Another idea that is rapidly becoming not so new is that ideas are not monolithic entities passed down from some fickle benevolent muse to a lone genius, but that they are interconnected networks built from many small and varied contributions. (Check out this TED talk about the influence of networks and New York Times article about the myth of the lone genius.) And this is why I think technology is so perfectly suited to help facilitate idea generation. If there is anything that technology has proven it is good at in the last 10 years, it is building networks from many small and varied contributions. The challenge, I believe, in facilitating new ideas isn’t that different from the challenges that faced those driving the music sampling revolution in the 80s. We need to find the right tools and the right abstractions, the right levels of granularity and the right levels of modularity, to allow us to break monoliths down into their more discrete component parts. We need to capture the right meta-data to allow those small components to be useful and not get lost in the heap of other small components, and we need to create the right combinatorial environment in which those components, and the people behind them, can build new structures in new ways. And, perhaps most importantly (and a challenge that the music industry still struggles with), we need to make sure that all the people involved get the credit, and when applicable, the money, they deserve.
Years ago I had the pleasure of working with a colleague who was replete with wise sayings. He once told me, “You can have anything you want, just not everything you want.” I have found this over and over again to be very, very true – and especially applicable to my work as an engineer and software architect. He also once told me, “You are the living answer to the questions you ask.” That is, if you ask yourself, “Can I marry a supermodel?” or “Can I make a million dollars?” your life becomes the answer to that question, regardless of whether you actually end up making your money or marrying your object of attraction. This saying has always served for me as a reminder to watch carefully the questions I ask because the path my life will take will be the enacted search for their answer. In 2011 the question that became the most important one for me to ask was, “Can I build a software platform to facilitate new ideas?” Thankfully, I wasn’t the only one who spent time musing about how technology like the microwave can change society and wondering about what ideas are really made of. I found a small team of like-minded people and we started a company called Exaptive. To facilitate our own ideas, we filled our minds with the ideas of others, and our bookshelves with the books they had written. We read about creativity and innovation and networks and cities and urban planning and remix culture and adjacent possibilties and conceptual blending and emergence and consilience and, of course, exaptation. Then we wrote a bunch of code, and tried some things, and rewrote a bunch of the code, and tried some more things, and rewrote the code again, and read some more books to try to remix a bunch more ideas that we could recombine with all the other ideas we had sampled from before. Somewhere along the way we built some pretty neat stuff and got some customers and made a little money, and that let us keep going on our mission, and now set up this blog where we can share our ideas with you. Maybe you can remix them, and improve them, and then let us sample them back in new ways to build new things. Meanwhile, we’re working on a platform that will make sure that when people remix ideas like that, everyone involved will get the credit, and when applicable, the money, they deserve.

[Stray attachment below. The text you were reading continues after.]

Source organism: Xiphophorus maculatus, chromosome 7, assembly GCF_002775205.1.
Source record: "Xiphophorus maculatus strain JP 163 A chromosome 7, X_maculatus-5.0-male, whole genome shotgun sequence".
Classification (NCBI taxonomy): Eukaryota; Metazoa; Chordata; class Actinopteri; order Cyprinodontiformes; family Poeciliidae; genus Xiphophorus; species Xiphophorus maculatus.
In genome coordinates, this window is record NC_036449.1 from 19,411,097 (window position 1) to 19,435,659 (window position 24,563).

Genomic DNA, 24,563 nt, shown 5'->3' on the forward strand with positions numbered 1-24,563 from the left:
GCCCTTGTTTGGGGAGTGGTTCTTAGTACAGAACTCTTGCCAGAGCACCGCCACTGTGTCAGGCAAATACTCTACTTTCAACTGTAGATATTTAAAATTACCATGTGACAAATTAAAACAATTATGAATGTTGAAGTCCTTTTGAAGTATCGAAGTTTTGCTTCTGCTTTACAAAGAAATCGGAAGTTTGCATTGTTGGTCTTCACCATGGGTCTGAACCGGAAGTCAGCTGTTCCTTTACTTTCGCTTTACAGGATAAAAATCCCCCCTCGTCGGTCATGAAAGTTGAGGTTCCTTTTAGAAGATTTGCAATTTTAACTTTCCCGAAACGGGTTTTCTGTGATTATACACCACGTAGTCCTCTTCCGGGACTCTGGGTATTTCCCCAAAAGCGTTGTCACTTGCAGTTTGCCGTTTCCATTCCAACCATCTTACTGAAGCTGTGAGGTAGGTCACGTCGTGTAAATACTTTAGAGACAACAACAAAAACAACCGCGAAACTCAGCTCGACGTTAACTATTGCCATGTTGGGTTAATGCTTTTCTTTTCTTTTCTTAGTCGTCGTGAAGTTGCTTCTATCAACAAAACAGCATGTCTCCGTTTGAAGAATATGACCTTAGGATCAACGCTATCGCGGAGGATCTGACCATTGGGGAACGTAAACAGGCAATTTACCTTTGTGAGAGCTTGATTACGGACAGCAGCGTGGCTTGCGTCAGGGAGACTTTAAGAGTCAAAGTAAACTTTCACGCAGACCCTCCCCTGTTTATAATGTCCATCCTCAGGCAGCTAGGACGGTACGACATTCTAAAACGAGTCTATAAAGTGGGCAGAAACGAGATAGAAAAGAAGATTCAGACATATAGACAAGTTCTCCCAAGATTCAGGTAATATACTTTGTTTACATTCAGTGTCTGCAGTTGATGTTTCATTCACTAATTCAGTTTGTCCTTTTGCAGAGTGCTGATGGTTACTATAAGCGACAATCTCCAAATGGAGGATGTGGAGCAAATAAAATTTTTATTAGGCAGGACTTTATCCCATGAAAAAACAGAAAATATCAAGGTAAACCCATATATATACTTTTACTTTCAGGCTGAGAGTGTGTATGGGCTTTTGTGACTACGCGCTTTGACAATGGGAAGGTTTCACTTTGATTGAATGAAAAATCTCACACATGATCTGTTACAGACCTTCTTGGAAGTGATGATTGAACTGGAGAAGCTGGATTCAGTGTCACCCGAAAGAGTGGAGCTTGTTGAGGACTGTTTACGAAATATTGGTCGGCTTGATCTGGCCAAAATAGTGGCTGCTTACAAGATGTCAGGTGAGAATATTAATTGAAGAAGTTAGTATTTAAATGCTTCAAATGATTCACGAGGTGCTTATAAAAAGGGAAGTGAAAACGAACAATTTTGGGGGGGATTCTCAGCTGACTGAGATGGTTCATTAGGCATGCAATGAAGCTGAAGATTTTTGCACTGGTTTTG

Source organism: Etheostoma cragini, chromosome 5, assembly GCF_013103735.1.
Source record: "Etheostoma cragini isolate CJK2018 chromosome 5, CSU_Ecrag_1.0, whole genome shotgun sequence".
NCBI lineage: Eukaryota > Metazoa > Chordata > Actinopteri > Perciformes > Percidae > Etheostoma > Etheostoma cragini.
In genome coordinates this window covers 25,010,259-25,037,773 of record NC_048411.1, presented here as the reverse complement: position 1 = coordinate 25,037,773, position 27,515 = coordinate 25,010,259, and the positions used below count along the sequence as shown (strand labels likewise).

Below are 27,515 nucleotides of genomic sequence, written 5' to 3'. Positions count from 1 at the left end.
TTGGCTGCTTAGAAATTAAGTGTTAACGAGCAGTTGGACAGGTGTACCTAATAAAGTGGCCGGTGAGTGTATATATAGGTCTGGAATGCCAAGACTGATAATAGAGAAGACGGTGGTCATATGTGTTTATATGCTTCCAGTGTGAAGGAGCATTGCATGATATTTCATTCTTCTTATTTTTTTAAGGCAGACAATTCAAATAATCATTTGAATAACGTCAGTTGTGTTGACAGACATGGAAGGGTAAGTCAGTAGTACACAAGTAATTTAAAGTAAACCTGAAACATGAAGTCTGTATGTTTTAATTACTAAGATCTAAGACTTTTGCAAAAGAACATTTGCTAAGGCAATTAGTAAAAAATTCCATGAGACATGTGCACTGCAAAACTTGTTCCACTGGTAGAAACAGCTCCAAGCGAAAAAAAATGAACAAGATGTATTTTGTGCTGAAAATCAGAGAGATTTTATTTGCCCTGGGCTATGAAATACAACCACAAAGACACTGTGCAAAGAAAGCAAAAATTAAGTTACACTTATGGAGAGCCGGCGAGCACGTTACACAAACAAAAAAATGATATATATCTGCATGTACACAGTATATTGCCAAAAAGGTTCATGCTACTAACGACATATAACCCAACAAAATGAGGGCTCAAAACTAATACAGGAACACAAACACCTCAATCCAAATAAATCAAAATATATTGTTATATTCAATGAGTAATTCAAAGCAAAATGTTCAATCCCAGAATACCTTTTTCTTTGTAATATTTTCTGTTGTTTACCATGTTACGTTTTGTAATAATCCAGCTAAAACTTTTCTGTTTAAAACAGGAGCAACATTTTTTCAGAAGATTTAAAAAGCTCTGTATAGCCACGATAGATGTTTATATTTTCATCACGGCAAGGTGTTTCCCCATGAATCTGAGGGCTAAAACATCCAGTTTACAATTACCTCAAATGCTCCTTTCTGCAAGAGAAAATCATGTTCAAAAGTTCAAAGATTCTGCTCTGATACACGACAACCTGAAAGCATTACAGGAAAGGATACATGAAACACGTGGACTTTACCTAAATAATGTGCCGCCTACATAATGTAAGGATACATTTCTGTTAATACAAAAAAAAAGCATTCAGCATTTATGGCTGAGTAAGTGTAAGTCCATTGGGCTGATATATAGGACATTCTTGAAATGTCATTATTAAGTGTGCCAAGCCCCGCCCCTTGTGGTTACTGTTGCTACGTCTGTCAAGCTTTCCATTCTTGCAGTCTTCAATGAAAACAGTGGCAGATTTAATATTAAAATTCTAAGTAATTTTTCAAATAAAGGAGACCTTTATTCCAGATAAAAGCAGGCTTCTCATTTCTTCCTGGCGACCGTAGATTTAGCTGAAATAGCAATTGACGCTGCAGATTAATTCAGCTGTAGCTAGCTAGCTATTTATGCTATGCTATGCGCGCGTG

We still have a lot of work to do to develop the environment we envision, and to facilitate the sorts of ideas that we think are truly possible to facilitate, but we’re excited about the path it’s taking us down. And we’re excited that you read this blog post and are joining us for a bit of the journey. There are many more posts to come, not just from me, but from the whole team as we each share our perspectives on the work involved in building an idea platform. We'll cover a wide range of topics, and we'll try our best to find a balance between talking about the big-picture ideas that inspire us alongside showing the real-world code and examples that give those ideas form. I hope that you'll become part of the dialogue with us - as we talk about cognitive networks and see how far we can push data-science, as we design new data-visualizations and combine them with machine-learning, as we struggle to find the best ways to get people and computers to work together, as we ruminate about virtual cities, how the Einstellung effect is like exaptation, and why serendipity is so overrated. And I hope that you'll get excited about the path those thoughts take you down too. It won’t be as fast as a microwave dinner, but hopefully far more satisfying once digested. Thanks again, and don’t hesitate to get in touch if something you read sparks an idea – we’d love to hear from you.